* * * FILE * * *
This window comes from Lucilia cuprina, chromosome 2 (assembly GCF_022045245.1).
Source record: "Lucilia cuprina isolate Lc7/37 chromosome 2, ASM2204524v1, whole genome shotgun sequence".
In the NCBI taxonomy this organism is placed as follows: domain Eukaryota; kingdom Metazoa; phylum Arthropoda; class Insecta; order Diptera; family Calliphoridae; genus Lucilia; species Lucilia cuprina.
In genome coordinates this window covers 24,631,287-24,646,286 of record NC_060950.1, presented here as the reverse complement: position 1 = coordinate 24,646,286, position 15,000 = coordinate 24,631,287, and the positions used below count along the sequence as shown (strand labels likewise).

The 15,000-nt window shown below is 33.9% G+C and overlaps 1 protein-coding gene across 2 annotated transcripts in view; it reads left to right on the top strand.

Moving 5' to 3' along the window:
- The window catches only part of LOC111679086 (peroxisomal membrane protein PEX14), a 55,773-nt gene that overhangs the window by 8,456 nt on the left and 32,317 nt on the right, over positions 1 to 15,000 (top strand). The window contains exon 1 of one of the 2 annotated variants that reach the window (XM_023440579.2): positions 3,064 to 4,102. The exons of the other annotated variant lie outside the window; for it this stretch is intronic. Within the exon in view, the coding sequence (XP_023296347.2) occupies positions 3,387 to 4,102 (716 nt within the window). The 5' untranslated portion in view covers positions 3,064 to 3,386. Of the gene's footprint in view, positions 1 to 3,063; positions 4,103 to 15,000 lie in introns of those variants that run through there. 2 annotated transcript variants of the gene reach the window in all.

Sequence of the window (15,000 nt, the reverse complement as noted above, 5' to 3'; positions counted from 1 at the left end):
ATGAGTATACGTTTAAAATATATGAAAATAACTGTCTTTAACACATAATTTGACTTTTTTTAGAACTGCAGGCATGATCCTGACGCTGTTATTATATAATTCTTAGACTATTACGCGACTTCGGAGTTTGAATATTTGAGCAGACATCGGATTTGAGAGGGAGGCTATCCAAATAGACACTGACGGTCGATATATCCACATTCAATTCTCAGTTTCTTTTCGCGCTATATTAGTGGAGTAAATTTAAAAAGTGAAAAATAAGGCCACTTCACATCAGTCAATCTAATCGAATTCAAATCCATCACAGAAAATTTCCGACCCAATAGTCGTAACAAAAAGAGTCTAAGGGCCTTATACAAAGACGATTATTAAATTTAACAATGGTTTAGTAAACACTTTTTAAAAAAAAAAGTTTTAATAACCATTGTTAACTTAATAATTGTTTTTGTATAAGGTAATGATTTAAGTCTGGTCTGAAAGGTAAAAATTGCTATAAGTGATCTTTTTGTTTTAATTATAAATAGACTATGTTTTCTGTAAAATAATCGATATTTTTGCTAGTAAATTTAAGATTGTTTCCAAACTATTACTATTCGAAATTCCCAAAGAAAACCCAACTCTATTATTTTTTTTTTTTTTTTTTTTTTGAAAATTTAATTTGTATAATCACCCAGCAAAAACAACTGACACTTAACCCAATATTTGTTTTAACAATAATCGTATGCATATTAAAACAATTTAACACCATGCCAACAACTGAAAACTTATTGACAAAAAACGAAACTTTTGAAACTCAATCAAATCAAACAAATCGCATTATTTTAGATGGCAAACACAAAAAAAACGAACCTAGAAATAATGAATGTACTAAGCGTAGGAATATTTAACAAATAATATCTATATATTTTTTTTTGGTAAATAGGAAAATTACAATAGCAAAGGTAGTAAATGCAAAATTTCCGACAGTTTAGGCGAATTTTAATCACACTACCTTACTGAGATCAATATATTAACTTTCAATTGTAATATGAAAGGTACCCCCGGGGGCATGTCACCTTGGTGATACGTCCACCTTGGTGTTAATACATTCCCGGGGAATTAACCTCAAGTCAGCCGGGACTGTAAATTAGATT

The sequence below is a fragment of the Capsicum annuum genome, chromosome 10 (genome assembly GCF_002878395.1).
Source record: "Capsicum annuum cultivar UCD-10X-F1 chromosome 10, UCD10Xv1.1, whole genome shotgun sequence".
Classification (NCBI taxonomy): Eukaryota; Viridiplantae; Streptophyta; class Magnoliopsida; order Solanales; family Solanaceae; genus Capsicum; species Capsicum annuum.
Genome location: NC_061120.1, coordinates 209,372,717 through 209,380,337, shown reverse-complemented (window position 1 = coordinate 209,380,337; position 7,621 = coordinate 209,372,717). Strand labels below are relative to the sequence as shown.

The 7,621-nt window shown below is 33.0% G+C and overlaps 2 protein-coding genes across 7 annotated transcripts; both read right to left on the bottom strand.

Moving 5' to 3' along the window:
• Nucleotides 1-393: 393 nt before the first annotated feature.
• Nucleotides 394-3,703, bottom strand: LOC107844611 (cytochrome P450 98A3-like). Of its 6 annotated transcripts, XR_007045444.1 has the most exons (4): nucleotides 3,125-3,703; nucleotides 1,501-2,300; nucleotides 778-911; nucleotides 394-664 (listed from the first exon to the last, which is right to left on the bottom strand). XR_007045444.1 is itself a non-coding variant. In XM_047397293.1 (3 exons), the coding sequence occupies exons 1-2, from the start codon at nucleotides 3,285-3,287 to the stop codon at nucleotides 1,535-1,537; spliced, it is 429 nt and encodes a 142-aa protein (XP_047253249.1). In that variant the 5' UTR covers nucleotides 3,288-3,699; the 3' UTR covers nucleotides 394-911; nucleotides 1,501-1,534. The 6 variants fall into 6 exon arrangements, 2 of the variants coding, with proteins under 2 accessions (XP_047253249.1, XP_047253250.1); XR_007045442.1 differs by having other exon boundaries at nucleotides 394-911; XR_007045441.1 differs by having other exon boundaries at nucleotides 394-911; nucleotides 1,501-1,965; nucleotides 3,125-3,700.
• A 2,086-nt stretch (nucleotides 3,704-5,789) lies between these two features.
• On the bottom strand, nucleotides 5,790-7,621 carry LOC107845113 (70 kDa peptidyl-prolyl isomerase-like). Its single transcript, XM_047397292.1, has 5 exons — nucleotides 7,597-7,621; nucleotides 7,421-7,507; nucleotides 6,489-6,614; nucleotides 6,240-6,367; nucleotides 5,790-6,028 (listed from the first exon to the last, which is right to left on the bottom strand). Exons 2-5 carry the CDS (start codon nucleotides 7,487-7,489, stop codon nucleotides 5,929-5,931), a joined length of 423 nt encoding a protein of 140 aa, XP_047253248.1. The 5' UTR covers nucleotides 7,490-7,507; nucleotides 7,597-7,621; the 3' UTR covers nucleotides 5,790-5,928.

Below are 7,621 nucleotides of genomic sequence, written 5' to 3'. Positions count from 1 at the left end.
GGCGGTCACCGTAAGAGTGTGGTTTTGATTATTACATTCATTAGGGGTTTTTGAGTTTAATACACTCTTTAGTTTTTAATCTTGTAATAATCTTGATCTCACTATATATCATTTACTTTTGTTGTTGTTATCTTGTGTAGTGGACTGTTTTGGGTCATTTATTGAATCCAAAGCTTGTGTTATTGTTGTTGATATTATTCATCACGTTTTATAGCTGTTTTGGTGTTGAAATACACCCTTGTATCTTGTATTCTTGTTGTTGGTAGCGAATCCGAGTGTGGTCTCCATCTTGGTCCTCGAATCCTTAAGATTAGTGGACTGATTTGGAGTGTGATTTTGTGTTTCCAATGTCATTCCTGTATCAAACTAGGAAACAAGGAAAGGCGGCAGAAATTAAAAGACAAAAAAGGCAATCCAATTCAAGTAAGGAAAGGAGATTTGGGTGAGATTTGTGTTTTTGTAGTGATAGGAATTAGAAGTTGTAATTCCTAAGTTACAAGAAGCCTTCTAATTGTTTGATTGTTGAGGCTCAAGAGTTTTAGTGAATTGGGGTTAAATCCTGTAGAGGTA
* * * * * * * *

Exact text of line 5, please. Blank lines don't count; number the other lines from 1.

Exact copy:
The 15,000-nt window shown below is 33.9% G+C and overlaps 1 protein-coding gene across 2 annotated transcripts in view; it reads left to right on the top strand.